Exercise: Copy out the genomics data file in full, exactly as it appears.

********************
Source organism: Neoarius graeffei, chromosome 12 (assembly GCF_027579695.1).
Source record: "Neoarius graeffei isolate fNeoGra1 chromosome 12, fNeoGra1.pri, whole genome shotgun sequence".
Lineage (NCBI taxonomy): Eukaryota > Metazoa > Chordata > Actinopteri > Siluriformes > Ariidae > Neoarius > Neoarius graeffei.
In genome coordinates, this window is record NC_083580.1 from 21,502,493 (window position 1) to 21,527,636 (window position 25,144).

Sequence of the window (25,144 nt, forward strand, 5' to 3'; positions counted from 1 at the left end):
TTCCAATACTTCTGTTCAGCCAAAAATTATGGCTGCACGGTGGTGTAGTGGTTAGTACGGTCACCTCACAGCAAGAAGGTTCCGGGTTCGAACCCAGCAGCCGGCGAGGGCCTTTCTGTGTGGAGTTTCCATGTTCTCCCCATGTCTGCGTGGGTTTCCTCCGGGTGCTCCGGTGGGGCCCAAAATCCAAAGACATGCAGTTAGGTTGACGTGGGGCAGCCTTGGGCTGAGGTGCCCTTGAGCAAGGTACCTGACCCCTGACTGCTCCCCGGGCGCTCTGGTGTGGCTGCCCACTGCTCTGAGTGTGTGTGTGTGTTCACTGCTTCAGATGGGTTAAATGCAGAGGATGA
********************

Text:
Source organism: Neoarius graeffei, chromosome 12 (assembly GCF_027579695.1).
Source record: "Neoarius graeffei isolate fNeoGra1 chromosome 12, fNeoGra1.pri, whole genome shotgun sequence".
Lineage (NCBI taxonomy): Eukaryota > Metazoa > Chordata > Actinopteri > Siluriformes > Ariidae > Neoarius > Neoarius graeffei.
In genome coordinates, this window is record NC_083580.1 from 21,502,493 (window position 1) to 21,527,636 (window position 25,144).

Sequence of the window (25,144 nt, forward strand, 5' to 3'; positions counted from 1 at the left end):
TTCCAATACTTCTGTTCAGCCAAAAATTATGGCTGCACGGTGGTGTAGTGGTTAGTACGGTCACCTCACAGCAAGAAGGTTCCGGGTTCGAACCCAGCAGCCGGCGAGGGCCTTTCTGTGTGGAGTTTCCATGTTCTCCCCATGTCTGCGTGGGTTTCCTCCGGGTGCTCCGGTGGGGCCCAAAATCCAAAGACATGCAGTTAGGTTGACGTGGGGCAGCCTTGGGCTGAGGTGCCCTTGAGCAAGGTACCTGACCCCTGACTGCTCCCCGGGCGCTCTGGTGTGGCTGCCCACTGCTCTGAGTGTGTGTGTGTGTTCACTGCTTCAGATGGGTTAAATGCAGAGGATGA